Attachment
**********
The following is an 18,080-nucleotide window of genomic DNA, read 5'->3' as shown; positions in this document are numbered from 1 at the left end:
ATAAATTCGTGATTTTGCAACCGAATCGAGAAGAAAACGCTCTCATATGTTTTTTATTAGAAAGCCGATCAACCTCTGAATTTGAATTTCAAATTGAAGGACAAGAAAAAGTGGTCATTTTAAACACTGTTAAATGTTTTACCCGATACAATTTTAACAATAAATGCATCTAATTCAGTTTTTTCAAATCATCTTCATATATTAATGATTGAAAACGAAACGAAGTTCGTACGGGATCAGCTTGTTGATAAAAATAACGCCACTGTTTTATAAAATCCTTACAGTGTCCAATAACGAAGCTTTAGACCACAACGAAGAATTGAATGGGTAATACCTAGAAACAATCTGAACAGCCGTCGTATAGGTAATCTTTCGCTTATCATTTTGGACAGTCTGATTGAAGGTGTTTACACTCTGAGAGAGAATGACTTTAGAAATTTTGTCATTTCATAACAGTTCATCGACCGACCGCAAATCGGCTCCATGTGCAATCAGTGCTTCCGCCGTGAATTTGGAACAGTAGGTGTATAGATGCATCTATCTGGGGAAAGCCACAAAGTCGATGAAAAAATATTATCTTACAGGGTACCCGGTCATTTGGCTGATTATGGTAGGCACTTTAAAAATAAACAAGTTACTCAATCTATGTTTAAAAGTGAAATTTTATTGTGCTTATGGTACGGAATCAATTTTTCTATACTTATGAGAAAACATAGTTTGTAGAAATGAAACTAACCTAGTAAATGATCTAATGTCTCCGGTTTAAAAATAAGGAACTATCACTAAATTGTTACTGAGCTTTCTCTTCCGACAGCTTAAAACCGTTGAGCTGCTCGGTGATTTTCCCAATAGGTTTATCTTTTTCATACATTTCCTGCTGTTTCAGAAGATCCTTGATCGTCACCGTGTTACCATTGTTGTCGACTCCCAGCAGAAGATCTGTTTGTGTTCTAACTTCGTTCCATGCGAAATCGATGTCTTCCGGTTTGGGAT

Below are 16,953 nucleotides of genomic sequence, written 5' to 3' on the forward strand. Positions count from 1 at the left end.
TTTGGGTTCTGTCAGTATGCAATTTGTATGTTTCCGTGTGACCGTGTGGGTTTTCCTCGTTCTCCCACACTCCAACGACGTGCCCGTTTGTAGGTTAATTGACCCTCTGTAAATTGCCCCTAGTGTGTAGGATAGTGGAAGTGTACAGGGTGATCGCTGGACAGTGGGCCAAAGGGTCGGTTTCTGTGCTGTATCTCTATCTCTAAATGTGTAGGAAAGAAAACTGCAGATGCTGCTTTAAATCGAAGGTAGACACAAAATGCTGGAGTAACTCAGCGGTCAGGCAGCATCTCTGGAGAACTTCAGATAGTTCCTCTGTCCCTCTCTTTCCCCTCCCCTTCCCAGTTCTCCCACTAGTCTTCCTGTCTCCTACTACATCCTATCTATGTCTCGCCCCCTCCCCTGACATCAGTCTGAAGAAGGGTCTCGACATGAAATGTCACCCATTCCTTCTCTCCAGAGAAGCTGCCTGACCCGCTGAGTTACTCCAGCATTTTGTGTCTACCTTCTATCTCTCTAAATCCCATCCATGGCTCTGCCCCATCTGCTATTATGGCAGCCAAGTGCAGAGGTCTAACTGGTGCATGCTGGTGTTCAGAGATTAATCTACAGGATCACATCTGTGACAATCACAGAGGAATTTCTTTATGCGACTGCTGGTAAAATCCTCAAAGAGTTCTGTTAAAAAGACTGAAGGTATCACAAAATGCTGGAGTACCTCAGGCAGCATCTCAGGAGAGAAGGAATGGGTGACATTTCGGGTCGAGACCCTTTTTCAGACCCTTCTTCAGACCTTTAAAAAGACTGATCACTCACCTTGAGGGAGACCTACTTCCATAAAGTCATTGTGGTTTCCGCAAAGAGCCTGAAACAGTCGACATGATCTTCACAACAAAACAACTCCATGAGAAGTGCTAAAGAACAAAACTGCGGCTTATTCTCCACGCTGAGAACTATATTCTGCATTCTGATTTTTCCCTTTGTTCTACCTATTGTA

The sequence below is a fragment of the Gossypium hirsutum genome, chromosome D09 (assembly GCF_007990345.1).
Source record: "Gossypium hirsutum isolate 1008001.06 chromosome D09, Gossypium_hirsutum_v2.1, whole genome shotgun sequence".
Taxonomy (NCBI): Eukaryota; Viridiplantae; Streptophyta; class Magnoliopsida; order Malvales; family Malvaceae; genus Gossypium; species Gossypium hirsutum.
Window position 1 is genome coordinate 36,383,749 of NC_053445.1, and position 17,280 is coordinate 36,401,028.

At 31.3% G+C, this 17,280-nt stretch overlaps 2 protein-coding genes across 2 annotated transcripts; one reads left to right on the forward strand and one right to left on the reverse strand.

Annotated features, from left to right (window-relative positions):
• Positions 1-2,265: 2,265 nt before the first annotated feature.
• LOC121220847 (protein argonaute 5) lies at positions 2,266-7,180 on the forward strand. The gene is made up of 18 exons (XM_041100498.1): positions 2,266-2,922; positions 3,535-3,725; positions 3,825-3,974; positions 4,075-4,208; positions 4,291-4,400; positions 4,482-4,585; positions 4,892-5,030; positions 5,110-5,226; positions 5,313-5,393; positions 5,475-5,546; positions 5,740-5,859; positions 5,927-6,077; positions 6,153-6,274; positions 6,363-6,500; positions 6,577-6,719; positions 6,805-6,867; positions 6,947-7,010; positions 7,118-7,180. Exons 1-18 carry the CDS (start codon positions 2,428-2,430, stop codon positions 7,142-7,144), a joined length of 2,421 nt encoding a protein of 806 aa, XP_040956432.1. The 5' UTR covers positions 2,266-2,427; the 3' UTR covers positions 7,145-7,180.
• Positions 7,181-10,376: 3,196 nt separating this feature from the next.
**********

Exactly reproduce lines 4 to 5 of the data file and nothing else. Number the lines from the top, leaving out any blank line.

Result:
TTTGGGTTCTGTCAGTATGCAATTTGTATGTTTCCGTGTGACCGTGTGGGTTTTCCTCGTTCTCCCACACTCCAACGACGTGCCCGTTTGTAGGTTAATTGACCCTCTGTAAATTGCCCCTAGTGTGTAGGATAGTGGAAGTGTACAGGGTGATCGCTGGACAGTGGGCCAAAGGGTCGGTTTCTGTGCTGTATCTCTATCTCTAAATGTGTAGGAAAGAAAACTGCAGATGCTGCTTTAAATCGAAGGTAGACACAAAATGCTGGAGTAACTCAGCGGTCAGGCAGCATCTCTGGAGAACTTCAGATAGTTCCTCTGTCCCTCTCTTTCCCCTCCCCTTCCCAGTTCTCCCACTAGTCTTCCTGTCTCCTACTACATCCTATCTATGTCTCGCCCCCTCCCCTGACATCAGTCTGAAGAAGGGTCTCGACATGAAATGTCACCCATTCCTTCTCTCCAGAGAAGCTGCCTGACCCGCTGAGTTACTCCAGCATTTTGTGTCTACCTTCTATCTCTCTAAATCCCATCCATGGCTCTGCCCCATCTGCTATTATGGCAGCCAAGTGCAGAGGTCTAACTGGTGCATGCTGGTGTTCAGAGATTAATCTACAGGATCACATCTGTGACAATCACAGAGGAATTTCTTTATGCGACTGCTGGTAAAATCCTCAAAGAGTTCTGTTAAAAAGACTGAAGGTATCACAAAATGCTGGAGTACCTCAGGCAGCATCTCAGGAGAGAAGGAATGGGTGACATTTCGGGTCGAGACCCTTTTTCAGACCCTTCTTCAGACCTTTAAAAAGACTGATCACTCACCTTGAGGGAGACCTACTTCCATAAAGTCATTGTGGTTTCCGCAAAGAGCCTGAAACAGTCGACATGATCTTCACAACAAAACAACTCCATGAGAAGTGCTAAAGAACAAAACTGCGGCTTATTCTCCACGCTGAGAACTATATTCTGCATTCTGATTTTTCCCTTTGTTCTACCTATTGTA

The sequence below is a fragment of the Gossypium hirsutum genome, chromosome D09 (assembly GCF_007990345.1).